Parafalcine and midline arteriovenous malformations: surgical strategy, techniques, and outcomes

Clinical article

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Object

Parafalcine arteriovenous malformations (AVMs) have a midline plane in common, but differ in their location (anterior, middle, or posterior) and depth (superficial or deep). Surgical management varies with AVM location and depth in terms of patient position, head position, craniotomy, and surgical approach. This study examined surgical strategies, patient outcomes, and regional factors influencing results.

Methods

Patients with AVMs located on the medial surface of the cerebral hemisphere were identified retrospectively from a consecutive, single-neurosurgeon series that is registered prospectively as part of the UCSF Brain Arteriovenous Malformation Study Project. During a 12-year period, 443 patients with AVMs were treated surgically. Of these 443 patients, 132 (30%) had parafalcine AVMs, which were distributed in zones as follows: superficial-anterior, 25 (18.9%); superficial-middle, 26 (19.7%); superficial-posterior, 39 (29.5%); deep-anterior, 25 (18.9%); deep-posterior, 17 (12.9%). Five different surgical strategies were used depending on AVM zone.

Results

Complete AVM resection was achieved in 123 (93.2%) of 132 patients. Overall, neurological condition improved in 74 patients (56.1%) and remained unchanged in 41 patients (31.1%). Neurological condition deteriorated in 12 patients (9.1%), and 5 patients (3.8%) died. Patients with AVMs in the superficial-middle zone had the highest rate of neurological deterioration (26.9%).

Conclusions

Parafalcine AVMs lie on a midline surface that, when exposed with a bilateral craniotomy across the superior sagittal sinus and a wide opening of the interhemispheric fissure, makes them superficial. However, unlike convexity AVMs, which are approached perpendicularly, parafalcine AVMs are approached tangentially. Gravity retraction is useful with deeply located AVMs (those in the deep-anterior and deep-posterior zones), because it widens the interhemispheric fissure and accesses deep arterial feeding vessels from the anterior and posterior cerebral arteries. Surgical risks were increased in the superficial-middle zone, which is likely explained by the proximity of sensorimotor cortex. The authors' regional classification of parafalcine AVMs may serve as a guide to surgical planning.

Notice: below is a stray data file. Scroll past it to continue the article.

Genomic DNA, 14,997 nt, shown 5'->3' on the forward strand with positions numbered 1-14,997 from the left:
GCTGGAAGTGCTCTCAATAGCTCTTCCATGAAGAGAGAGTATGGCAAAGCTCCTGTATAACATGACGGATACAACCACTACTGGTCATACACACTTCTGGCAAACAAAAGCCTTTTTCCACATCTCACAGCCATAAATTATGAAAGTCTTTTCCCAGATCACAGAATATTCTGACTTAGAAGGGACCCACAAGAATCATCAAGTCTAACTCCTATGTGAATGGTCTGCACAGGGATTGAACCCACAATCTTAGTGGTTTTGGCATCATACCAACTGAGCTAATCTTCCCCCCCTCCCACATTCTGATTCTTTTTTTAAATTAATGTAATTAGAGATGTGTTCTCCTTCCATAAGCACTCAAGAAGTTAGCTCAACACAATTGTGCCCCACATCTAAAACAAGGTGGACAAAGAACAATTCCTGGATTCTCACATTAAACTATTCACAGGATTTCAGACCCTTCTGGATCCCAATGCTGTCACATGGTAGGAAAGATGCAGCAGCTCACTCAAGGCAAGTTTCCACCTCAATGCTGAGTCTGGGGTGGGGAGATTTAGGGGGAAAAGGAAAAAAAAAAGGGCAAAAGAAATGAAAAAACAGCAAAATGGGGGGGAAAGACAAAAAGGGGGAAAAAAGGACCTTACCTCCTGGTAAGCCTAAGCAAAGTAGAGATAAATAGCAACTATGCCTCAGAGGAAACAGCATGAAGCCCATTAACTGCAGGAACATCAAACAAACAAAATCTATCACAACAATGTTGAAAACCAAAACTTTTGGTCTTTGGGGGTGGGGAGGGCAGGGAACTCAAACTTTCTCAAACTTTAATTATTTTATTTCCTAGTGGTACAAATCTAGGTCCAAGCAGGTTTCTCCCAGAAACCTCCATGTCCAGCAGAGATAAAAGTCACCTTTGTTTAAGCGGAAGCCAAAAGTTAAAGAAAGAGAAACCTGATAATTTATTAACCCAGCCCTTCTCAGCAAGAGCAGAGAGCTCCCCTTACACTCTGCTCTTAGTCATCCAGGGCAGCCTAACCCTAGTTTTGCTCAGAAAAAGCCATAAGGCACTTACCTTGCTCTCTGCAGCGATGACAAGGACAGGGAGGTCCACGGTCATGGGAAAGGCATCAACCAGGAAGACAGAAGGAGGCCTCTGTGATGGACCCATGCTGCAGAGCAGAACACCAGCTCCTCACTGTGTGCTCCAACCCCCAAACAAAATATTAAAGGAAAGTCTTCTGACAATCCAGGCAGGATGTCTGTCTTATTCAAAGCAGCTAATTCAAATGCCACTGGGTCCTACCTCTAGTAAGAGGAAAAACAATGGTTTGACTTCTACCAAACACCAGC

Abbreviations used in this paper: ACA = anterior cerebral artery; AVM = arteriovenous malformation; ICA = internal carotid artery; MCA = middle cerebral artery; PCA = posterior cerebral artery; SSS = superior sagittal sinus; VA = vertebral artery.

Article Information

Address correspondence to: Michael T. Lawton, M.D., Department of Neurological Surgery, 505 Parnassus Avenue, M780, Box 0112, San Francisco, California 94143-0112. email: lawtonm@neurosurg.ucsf.edu.

Please include this information when citing this paper: published online January 21, 2011; DOI: 10.3171/2010.12.JNS101297.

© AANS, except where prohibited by US copyright law.

Headings

Figures

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    AVM location was categorized into 5 zones: superficial-anterior (SA), superficial-middle (SM), superficial-posterior (SP), deep-anterior (DA), and deep-posterior (DP). The cingulate sulcus separated superficial and deep AVMs. The superficial medial hemisphere was divided into thirds. AVMs in the anterior third were anterior to the vertical plane of the coronal suture; AVMs in the posterior third were posterior to the vertical plane of the ascending ramus of the cingulate sulcus; and AVMs in the middle third were between these 2 planes. The deep medial hemisphere was divided into halves by the vertical plane bisecting the corpus callosum. Patient position, head position, and craniotomy are shown for each zone (insets). Dashed lines on the dura represent dural openings. TS = transverse sinus.

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    This left inferomedial frontal, Spetzler-Martin Grade II (S1V1E0) AVM was located in the superficial-anterior zone, as seen on digital subtraction angiography (left ICA injection, lateral [A] and anteroposterior [B] views). The AVM was exposed with a bifrontal craniotomy and the midline aligned vertically (C). The lateral border was exposed with some transcortical dissection into an encephalomalacia cavity from previous hemorrhage (D). Orbitofrontal feeding arteries coursed over olfactory tract (E), and frontopolar feeding arteries were accessed in the interhemispheric fissure (F). The nidus darkened after these feeding arteries were occluded. This patient had a good outcome with no new neurological deficits.